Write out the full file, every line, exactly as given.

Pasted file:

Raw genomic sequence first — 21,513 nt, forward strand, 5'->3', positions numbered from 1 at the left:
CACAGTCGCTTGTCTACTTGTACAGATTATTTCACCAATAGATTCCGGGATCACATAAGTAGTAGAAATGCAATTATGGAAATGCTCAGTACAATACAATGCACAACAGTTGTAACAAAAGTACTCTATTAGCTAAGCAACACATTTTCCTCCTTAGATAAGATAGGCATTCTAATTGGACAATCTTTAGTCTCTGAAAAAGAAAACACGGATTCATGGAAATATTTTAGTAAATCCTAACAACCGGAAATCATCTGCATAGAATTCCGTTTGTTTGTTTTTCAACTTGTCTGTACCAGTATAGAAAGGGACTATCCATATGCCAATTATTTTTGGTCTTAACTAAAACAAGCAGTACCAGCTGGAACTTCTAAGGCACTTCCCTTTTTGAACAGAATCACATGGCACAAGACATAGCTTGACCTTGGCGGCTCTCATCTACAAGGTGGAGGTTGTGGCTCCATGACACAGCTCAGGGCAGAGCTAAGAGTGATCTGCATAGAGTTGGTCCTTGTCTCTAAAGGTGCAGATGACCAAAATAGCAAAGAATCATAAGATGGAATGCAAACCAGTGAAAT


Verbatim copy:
Raw genomic sequence first — 21,513 nt, forward strand, 5'->3', positions numbered from 1 at the left:
CACAGTCGCTTGTCTACTTGTACAGATTATTTCACCAATAGATTCCGGGATCACATAAGTAGTAGAAATGCAATTATGGAAATGCTCAGTACAATACAATGCACAACAGTTGTAACAAAAGTACTCTATTAGCTAAGCAACACATTTTCCTCCTTAGATAAGATAGGCATTCTAATTGGACAATCTTTAGTCTCTGAAAAAGAAAACACGGATTCATGGAAATATTTTAGTAAATCCTAACAACCGGAAATCATCTGCATAGAATTCCGTTTGTTTGTTTTTCAACTTGTCTGTACCAGTATAGAAAGGGACTATCCATATGCCAATTATTTTTGGTCTTAACTAAAACAAGCAGTACCAGCTGGAACTTCTAAGGCACTTCCCTTTTTGAACAGAATCACATGGCACAAGACATAGCTTGACCTTGGCGGCTCTCATCTACAAGGTGGAGGTTGTGGCTCCATGACACAGCTCAGGGCAGAGCTAAGAGTGATCTGCATAGAGTTGGTCCTTGTCTCTAAAGGTGCAGATGACCAAAATAGCAAAGAATCATAAGATGGAATGCAAACCAGTGAAAT